NJ Muslims challenge NYPD 9/11-related surveillance programs

Nickalas Tabbert

Eight Muslims filed a federal lawsuit Wednesday in New Jersey to force the New York Police Department to end its surveillance and other intelligence-gathering practices.

The lawsuit alleged the practices targeting Muslims in the years after the 2001 terrorist attacks were unconstitutional because they focused on people’s religion, national origin and race, The Associated Press said.

San Francisco-based Muslim Advocates filed the suit in New Jersey because it was requested by individuals and groups there, said Farhana Khera, the group’s executive director.  Khera said the surveillance feels more offensive in the Garden State because “it was outsiders coming into their state” to do surveillance.

Prior to Wednesday, no lawsuit had ever directly challenged the police department’s surveillance program, which was the subject of an investigative series by the AP last year that reported the NYPD conducted wholesale surveillance of entire Muslim neighborhoods, chronicling daily life including where people ate, prayed and got their hair cut.

The NYPD surveillance program targeted Muslims at businesses, universities and mosques, including one in Paterson and several in Newark, as well as student groups at 16 Northeast colleges, including Rutgers University, NorthJersey.com said.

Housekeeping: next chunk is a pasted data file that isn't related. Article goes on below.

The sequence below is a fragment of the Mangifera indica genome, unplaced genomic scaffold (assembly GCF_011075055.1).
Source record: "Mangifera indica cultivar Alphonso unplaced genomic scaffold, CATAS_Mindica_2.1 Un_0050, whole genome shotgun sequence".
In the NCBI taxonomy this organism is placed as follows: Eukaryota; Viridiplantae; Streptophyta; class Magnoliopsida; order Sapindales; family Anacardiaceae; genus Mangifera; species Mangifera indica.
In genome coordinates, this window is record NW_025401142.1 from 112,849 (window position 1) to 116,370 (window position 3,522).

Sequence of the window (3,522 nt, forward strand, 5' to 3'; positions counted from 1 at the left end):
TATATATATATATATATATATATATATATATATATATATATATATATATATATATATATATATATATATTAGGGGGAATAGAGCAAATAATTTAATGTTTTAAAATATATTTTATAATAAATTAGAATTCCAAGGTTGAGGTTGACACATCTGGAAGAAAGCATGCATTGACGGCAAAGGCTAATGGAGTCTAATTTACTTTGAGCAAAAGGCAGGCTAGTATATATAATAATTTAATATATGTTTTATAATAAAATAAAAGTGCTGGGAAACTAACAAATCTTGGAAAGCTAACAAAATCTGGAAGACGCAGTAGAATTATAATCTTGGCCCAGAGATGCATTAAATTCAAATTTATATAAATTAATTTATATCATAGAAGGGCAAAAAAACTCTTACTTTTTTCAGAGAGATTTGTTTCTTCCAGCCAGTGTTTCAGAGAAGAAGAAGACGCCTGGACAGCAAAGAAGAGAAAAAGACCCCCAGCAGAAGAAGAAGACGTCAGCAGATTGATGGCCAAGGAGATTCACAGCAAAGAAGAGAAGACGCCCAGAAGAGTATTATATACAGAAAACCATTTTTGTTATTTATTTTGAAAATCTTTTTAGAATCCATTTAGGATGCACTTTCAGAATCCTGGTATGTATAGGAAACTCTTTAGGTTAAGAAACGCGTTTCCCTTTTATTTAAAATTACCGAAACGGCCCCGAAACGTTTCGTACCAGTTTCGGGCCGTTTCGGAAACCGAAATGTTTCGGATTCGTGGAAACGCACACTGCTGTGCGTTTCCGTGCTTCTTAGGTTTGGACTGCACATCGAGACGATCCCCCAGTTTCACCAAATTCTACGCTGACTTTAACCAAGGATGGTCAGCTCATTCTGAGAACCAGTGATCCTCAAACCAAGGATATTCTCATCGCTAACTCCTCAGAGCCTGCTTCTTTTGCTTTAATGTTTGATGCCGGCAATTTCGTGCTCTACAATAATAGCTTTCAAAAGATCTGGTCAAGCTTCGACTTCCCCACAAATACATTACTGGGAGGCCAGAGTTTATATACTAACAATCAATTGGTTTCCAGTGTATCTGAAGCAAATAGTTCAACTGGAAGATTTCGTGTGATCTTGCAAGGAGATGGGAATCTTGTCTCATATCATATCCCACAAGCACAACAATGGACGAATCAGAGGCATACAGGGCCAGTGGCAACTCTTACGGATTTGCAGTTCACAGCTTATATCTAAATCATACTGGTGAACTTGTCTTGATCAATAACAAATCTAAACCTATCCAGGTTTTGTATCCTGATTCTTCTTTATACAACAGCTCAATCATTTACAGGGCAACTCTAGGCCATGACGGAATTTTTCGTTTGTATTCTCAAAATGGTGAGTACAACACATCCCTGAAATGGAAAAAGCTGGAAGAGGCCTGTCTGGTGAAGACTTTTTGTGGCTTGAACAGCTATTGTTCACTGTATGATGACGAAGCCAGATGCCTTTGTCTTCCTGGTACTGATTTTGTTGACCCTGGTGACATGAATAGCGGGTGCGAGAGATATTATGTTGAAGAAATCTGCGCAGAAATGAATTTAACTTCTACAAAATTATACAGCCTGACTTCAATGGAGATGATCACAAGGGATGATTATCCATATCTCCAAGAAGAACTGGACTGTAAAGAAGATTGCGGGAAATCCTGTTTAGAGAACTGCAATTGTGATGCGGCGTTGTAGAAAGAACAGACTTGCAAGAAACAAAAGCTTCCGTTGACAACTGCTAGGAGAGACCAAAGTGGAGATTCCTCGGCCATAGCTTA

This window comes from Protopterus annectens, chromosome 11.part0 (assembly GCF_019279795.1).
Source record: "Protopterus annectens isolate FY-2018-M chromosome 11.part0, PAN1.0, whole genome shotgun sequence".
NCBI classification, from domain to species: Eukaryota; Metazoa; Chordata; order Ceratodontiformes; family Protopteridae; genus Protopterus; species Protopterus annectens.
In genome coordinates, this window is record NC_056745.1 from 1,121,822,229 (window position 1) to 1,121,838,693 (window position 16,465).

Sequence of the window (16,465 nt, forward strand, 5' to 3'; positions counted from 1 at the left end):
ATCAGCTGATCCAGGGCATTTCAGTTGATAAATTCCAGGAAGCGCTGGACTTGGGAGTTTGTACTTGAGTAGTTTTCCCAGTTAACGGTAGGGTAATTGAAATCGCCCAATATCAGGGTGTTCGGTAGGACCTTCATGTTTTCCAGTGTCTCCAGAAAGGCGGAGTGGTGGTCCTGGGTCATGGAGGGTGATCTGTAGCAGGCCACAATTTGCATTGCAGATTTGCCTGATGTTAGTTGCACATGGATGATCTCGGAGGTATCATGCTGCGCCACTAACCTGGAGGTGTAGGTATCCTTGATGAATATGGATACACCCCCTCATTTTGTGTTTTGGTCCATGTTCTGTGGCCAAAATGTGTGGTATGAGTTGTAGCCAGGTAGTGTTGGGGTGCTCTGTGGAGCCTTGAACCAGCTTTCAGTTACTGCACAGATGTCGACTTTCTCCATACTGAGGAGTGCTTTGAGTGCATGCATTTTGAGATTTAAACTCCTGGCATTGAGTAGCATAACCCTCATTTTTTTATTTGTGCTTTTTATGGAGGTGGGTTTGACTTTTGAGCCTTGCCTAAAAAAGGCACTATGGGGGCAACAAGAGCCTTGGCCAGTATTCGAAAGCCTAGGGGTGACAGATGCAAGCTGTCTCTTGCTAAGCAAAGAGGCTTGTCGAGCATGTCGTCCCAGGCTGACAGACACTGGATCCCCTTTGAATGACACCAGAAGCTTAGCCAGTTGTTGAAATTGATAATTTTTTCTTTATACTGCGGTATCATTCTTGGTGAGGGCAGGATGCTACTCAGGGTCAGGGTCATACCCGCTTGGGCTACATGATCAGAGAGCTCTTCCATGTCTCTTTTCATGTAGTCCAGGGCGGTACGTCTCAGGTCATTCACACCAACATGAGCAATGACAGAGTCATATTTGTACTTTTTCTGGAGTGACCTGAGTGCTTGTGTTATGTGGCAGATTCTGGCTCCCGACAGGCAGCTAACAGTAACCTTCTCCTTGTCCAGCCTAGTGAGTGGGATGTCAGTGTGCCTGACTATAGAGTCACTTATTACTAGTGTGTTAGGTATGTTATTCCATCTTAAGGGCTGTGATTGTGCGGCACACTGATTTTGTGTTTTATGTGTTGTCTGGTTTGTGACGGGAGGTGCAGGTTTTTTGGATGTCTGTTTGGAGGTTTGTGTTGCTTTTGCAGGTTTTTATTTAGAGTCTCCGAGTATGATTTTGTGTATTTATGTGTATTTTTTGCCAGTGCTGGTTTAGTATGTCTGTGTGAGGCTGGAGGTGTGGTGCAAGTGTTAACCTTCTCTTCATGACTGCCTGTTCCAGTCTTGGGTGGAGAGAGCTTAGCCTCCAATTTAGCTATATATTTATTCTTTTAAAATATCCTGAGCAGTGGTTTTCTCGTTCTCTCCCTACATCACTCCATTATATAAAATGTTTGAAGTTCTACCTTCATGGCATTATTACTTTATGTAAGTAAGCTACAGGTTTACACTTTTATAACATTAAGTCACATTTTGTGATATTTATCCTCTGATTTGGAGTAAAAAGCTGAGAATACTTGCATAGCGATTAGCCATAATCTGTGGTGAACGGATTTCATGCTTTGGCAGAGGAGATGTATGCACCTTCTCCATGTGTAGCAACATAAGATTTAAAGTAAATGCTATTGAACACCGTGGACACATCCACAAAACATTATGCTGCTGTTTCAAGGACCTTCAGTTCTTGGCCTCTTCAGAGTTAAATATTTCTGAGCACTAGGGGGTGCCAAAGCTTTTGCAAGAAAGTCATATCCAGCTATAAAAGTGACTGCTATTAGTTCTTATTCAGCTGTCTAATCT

New York Mayor Michael Bloomberg and the Police Department have defended the spying program as lawful and necessary, while civic groups and some lawmakers have called for investigations.  The New Jersey attorney general determined last month the activities in the state were legal.

Syed Farhaj Hassan, one of the plaintiffs and an Army reservist, said he was concerned that anything linking his life to potential terrorism would hurt his military security clearance.

“Guilt by association was forced on me,” he said.

NYPD Commissioner Raymond Kelly said his department is obligated to conduct the surveillance in order to protect New York from another 9/11.  Kelly said the 2001 attacks proved that New Yorkers could not rely solely on the federal government for protection, and the NYPD needed to enhance its efforts.